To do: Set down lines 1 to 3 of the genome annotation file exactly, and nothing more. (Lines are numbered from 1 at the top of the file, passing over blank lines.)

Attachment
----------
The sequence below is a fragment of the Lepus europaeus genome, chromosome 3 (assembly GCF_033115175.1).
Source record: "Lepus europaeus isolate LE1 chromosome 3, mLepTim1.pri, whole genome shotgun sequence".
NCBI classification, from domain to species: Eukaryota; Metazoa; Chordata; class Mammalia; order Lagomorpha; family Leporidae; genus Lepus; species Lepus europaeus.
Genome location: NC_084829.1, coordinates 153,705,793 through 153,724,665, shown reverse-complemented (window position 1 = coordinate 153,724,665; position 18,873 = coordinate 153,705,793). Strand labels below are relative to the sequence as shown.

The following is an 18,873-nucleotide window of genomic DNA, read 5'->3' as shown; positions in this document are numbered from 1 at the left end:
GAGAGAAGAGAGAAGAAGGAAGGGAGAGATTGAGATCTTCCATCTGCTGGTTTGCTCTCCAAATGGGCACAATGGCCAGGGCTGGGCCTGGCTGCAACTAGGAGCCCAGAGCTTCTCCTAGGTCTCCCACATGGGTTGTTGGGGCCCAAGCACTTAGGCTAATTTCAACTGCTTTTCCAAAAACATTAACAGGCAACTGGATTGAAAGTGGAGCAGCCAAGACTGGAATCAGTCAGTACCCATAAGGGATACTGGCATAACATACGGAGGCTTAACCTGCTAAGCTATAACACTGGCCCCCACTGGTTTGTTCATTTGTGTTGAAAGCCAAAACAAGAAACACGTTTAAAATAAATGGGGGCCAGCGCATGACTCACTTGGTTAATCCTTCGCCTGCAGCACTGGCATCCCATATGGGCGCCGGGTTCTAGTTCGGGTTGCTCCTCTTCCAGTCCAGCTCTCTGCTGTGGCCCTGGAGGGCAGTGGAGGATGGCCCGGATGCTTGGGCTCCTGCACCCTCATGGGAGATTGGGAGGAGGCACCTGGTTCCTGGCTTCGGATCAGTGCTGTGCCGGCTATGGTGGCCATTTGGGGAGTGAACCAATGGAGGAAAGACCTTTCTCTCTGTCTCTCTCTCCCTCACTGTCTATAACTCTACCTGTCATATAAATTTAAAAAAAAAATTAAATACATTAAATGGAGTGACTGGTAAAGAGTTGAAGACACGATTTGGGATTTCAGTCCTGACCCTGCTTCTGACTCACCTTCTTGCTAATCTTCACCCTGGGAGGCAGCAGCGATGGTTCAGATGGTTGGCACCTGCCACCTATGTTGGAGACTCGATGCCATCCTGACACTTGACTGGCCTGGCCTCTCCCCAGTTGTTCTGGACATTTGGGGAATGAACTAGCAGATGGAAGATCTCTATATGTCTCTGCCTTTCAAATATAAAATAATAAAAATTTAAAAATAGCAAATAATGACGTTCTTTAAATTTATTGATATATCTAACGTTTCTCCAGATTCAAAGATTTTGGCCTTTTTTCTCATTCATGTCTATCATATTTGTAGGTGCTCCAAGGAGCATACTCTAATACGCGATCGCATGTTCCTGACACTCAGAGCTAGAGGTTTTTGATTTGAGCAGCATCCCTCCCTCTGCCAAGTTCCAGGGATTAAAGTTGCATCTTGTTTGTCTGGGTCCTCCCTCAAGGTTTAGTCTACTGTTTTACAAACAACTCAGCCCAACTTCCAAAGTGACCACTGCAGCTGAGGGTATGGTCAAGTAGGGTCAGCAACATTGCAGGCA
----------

The sequence below is a fragment of the Lepus europaeus genome, chromosome 3 (assembly GCF_033115175.1).
Source record: "Lepus europaeus isolate LE1 chromosome 3, mLepTim1.pri, whole genome shotgun sequence".
NCBI classification, from domain to species: Eukaryota; Metazoa; Chordata; class Mammalia; order Lagomorpha; family Leporidae; genus Lepus; species Lepus europaeus.